Farmers are organizing demonstrations in more and more European countries. The protests have been going on for more than a month in Germany and two weeks in Romania, and now the wave of protests has also reached France, Poland, and Greece, and could spread even further in the coming weeks, reaching Spain and Italy, too. Farmers mainly complain about increasingly strict regulations, and growing costs coupled with ever decreasing subsidies. How does the wave of discontent spreading across Europe affect the upcoming European Parliament elections?
Tractor demonstrations are becoming ever more widespread in Europe: after Germany, Romania, and France, which is the biggest agricultural producer in the EU,
a national demonstration was also held in Poland this week, as farmers demand protection against Ukrainian imports.
According to the farmers, while they have to comply with very strict regulations and costly environmental protection rules, the same does not apply to the manufacturers of imported products. Therefore, EU agricultural producers suffer from a competitive disadvantage.
The demonstrators are also demanding that the Warsaw government prepare a detailed plan for Ukraine’s possible EU accession, broken down by sectors. But the farmers have problems not only with their war-torn eastern neighbour but also with the EU’s agricultural policy. They want to get Brussels to review the common European agricultural policy (CAP). In addition, they are also dissatisfied with the green transition strategy that is being implemented in Europe, seen as imposing too many restrictions on farmers. Polish farmers would like to see greater flexibility from decision-makers.
The situation is similar in Greece. As reported by local news sources, issues related to the implementation of the new CAP are at the centre of the farmers’ concerns. In Romania and Bulgaria, border crossings have been jammed by tractors and trucks.
The wave of protests started last year in Germany, where farmers took to the streets against the government’s planned subsidy cuts, saying that the move would jeopardize their livelihoods. The protesters blocked several motorways and city centres over the past three weeks.
Dissatisfaction is also growing in France, where roads have been blocked across France, with manure and agricultural waste being dropped outside public offices, and bales of hay spread through fast food restaurants. Emotions were further fuelled by a tragedy this week, when a farmer and her daughter were killed, and her husband seriously injured in a traffic collision at a protest barricade in the Ariège region in southwestern France.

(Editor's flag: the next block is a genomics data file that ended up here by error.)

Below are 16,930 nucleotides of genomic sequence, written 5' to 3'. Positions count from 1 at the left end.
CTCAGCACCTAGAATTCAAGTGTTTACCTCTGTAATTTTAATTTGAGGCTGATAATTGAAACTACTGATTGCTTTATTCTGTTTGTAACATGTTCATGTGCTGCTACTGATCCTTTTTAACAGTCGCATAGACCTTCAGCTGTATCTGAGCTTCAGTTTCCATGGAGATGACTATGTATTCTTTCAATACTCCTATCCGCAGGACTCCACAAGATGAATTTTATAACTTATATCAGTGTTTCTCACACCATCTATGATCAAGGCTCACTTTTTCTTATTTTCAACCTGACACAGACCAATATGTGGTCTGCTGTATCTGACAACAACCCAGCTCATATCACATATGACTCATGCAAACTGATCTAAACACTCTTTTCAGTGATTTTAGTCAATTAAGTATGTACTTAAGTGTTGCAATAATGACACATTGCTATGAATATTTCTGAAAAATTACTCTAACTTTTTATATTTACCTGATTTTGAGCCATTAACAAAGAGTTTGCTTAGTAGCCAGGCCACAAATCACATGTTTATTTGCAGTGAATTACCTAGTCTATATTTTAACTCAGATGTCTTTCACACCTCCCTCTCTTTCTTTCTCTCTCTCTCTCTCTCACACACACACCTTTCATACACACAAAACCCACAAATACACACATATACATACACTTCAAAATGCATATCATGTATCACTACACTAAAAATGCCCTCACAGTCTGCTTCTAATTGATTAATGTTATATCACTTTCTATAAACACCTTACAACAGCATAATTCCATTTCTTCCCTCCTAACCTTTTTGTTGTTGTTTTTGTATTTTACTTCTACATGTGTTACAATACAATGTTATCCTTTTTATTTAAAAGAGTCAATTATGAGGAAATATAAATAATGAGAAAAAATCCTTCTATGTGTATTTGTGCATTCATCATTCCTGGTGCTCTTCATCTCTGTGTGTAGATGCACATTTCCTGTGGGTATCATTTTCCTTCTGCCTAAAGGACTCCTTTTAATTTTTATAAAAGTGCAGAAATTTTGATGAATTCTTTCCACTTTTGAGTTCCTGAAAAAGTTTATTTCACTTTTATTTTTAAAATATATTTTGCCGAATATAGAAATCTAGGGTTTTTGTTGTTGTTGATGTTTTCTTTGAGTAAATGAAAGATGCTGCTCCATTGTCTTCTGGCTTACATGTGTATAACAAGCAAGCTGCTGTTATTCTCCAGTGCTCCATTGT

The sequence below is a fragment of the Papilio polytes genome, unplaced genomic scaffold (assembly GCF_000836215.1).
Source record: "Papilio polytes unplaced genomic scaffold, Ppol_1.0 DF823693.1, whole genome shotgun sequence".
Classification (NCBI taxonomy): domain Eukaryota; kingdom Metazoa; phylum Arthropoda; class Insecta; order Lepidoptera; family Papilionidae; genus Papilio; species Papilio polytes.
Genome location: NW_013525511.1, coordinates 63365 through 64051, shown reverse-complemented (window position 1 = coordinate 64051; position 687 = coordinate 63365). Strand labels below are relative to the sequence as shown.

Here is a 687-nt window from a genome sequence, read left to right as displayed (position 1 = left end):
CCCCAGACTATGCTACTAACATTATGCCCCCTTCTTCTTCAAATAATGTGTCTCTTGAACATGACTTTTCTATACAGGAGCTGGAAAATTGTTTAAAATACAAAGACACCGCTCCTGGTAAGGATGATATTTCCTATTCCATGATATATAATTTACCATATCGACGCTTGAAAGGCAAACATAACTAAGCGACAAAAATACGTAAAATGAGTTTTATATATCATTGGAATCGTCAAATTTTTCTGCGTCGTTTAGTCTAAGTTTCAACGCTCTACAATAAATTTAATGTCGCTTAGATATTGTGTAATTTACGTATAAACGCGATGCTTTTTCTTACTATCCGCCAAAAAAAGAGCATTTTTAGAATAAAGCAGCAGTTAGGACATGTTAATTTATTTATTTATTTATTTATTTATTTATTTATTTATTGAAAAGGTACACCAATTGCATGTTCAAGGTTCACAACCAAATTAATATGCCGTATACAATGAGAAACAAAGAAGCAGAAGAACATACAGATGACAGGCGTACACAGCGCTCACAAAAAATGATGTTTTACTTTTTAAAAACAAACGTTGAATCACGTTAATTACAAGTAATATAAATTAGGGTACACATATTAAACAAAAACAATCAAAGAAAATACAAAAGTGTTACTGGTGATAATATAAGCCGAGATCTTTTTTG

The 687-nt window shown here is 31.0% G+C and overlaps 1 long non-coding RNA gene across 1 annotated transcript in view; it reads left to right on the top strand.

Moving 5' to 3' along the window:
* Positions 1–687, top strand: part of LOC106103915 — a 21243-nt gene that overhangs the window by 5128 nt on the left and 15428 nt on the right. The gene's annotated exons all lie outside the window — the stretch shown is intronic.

According to analysts, protests could spread even further in the coming weeks with Spanish and Italian farmers poised to join the movement. On Thursday, the European Commission started strategic talks with farmers’ unions, agriculture businesses and experts seeking to put out the fire. Commission President Ursula von der Leyen said: ‘The time is ripe to forge a new consensus on food and farming among farmers, rural communities and all other actors on the EU agri-food chain.’
But, as tensions continue to grow, agriculture is set to become a major issue across the EU ahead of the European Parliament elections in June.
The general dissatisfaction is also reflected in opinion polls: the latest survey of the European Council on Foreign Relations (ECFR) indicates that the political right is expected to strengthen in the June elections. As the survey report put it, ‘anti-European populists’ are lead the polls in nine member states: Austria, Belgium, the Czech Republic, France, Hungary, Italy, the Netherlands, Poland, and Slovakia; and they come second or third in a further nine countries that include Bulgaria, Estonia, Finland, Germany, Latvia, Portugal, Romania, Spain, and Sweden.
According to the survey, a right-wing coalition of Christian democrats, conservatives, and radical right MEPs could emerge with a majority for the first time in the European Parliament.
Brussels-based POLITICO’s survey also foretells a right-wing turn just five months before the elections, reflecting a public mood which is clearly of concern for the Brussels elites. The forecast of the left-leaning news portal suggests that the Identity and Democracy group, which currently has 58 members, could win almost 90 seats in June’s European election, adding around 15 extra MEPs to the European Parliament, taking the total number to 720.